Jill O’Bryan’s Mapping Resonance
The mesalands south of Las Vegas, with their cliffs and metate-like depressions, make a charged environment for artist Jill O’Bryan. Feeling the presence of people who were there long ago — “grinding corn and cooking in a location that’s also an amazing lookout,” as she describes her “fantasy scenario” there — she spreads a large sheet of paper on a boulder and rubs graphite over it. Several of the resulting frottages are included in her installation Mapping Resonance at the Center for Contemporary Arts.
O’Bryan and her husband, artist Charles Ross, spend their winters in New York and summers in New Mexico. For her, the Land of Enchantment offers opportunities to focus on the body’s interaction with the harsh desert land. “This work is process-oriented in the sense that it’s not just about being in the body but about expanding the experience of being in the body outward. The rock rubbings are recordings of those events,” she told Pasatiempo.
Also in the CCA exhibition are her ink- and tea-blot Metate paintings, a series of large cone-shaped plaster vessels, and two examples of her “breath drawings.” These are intricate grids of marks, each one made in the shape of a square, a triangle, a comma, a line, a wobbly line, or a fragment of script, and each is made in the time it takes for her to make one breath: one inhalation and one exhalation. “I draw them one on top of the other 20 times before I reach the next section. I do these in marathon drawing sessions that are also meditations. Each one is perhaps six hours and that doesn’t get me through more than five or six rows. They take a long time to make. What’s important to me is that the process in some way imbues them with the time spent making them and that that somehow comes across.”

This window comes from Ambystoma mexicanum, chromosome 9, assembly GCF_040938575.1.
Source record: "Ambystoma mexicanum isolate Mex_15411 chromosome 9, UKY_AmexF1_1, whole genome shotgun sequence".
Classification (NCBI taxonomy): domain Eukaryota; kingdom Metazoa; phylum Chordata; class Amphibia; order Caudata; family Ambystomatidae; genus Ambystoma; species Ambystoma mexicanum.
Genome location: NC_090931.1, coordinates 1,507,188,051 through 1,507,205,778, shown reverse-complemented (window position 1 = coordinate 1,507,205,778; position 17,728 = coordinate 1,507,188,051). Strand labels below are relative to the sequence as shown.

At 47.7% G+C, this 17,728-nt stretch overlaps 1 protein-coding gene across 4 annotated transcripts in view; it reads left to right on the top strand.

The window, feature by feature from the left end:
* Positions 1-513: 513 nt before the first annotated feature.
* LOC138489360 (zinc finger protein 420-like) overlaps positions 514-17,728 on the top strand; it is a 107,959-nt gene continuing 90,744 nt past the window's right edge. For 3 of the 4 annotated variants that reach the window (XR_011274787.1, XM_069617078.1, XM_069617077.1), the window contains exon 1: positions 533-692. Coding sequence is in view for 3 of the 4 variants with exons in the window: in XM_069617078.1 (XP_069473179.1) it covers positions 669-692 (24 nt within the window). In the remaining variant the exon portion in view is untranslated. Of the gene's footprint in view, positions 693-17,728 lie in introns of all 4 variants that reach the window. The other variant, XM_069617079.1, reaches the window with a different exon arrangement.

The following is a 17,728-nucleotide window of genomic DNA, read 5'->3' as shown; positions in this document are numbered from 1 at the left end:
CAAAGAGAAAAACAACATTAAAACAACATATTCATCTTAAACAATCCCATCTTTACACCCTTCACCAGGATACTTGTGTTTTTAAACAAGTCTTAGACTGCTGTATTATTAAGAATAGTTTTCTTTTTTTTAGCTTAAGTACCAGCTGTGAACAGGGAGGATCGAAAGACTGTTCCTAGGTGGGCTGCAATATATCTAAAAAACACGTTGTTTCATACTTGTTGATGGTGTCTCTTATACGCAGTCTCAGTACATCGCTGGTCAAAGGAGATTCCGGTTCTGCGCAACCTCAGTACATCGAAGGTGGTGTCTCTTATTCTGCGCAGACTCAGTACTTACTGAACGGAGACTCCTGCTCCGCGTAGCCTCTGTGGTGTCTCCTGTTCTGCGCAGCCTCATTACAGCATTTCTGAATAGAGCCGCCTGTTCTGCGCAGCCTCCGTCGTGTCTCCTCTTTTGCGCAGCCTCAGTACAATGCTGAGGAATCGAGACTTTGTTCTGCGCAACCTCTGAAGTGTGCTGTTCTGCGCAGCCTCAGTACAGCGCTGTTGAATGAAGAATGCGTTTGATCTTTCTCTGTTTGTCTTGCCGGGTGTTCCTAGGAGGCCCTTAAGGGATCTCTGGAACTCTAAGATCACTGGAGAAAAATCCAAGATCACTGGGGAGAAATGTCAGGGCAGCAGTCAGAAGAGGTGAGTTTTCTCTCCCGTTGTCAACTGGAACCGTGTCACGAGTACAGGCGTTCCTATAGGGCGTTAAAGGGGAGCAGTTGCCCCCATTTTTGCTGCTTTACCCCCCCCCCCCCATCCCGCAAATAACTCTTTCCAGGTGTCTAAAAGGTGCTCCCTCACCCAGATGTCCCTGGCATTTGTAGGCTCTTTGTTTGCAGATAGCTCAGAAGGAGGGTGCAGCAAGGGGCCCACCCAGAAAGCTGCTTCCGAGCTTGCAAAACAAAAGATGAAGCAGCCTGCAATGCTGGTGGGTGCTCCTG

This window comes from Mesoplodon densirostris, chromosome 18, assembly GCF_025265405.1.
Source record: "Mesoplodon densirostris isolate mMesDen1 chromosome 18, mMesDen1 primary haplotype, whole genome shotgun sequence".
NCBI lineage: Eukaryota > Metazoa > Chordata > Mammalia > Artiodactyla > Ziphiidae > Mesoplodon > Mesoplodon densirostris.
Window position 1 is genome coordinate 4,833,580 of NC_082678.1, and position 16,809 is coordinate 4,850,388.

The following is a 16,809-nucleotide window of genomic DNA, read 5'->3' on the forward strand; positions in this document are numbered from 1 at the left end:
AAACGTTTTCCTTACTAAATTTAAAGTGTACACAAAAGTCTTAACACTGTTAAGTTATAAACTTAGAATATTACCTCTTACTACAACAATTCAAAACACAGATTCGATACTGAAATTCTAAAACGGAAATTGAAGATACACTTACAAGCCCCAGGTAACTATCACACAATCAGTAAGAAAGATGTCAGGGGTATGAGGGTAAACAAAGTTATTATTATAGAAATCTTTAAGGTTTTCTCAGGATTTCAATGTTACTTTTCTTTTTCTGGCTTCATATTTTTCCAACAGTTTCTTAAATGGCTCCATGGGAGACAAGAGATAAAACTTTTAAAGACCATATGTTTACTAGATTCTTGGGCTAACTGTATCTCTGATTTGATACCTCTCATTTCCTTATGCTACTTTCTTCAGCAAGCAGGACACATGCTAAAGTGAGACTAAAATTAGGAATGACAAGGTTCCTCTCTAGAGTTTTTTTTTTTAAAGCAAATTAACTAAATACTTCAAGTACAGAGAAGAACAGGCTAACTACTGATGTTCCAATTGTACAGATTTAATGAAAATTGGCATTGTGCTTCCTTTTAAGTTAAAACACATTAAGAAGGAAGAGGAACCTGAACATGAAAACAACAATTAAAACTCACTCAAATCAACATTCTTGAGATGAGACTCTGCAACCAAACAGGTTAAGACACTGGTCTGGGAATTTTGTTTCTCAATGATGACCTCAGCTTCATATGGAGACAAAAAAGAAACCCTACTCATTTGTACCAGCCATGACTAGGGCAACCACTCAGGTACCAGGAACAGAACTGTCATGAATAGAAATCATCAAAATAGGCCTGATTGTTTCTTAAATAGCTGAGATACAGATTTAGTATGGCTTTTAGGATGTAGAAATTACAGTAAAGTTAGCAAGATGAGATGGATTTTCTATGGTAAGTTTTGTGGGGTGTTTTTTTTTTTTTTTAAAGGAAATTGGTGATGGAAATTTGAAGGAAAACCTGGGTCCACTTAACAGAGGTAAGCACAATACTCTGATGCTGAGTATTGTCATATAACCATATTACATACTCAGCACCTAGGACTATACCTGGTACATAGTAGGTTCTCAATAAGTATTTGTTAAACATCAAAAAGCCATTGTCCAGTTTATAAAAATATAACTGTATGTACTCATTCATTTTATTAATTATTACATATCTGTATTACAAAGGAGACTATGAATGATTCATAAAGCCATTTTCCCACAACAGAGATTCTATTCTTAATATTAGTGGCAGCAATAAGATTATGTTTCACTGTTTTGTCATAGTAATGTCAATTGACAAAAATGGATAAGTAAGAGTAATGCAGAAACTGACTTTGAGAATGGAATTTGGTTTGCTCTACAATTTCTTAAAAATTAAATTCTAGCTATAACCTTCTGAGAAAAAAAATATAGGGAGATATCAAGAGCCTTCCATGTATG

She conceives the rubbings as relating to the ground, the ink drawings as just above the ground, and the cones as close to the sky: “They’re about trying to capture the sky or in some way reflect the sky or expand out toward the sky.” Mapping Resonance opens in the Muñoz Waxman Gallery at CCA (1050 Old Pecos Trail, 505-982-1338) on Friday, Jan. 13, with a reception from 6 to 8 p.m. The piece runs through March 12 concurrently with
Madelin Coit’s Interface, an installation based on repurposed copies of THE Magazine in the center’s Spector Ripps Project Space. Both artists talk about their work at CCA on Saturday, Jan. 14: Coit at 12:30 p.m. and O’Bryan at 2 p.m. There is no charge for these events. — Paul Weideman
Jill O’Bryan, photo Alison Sirico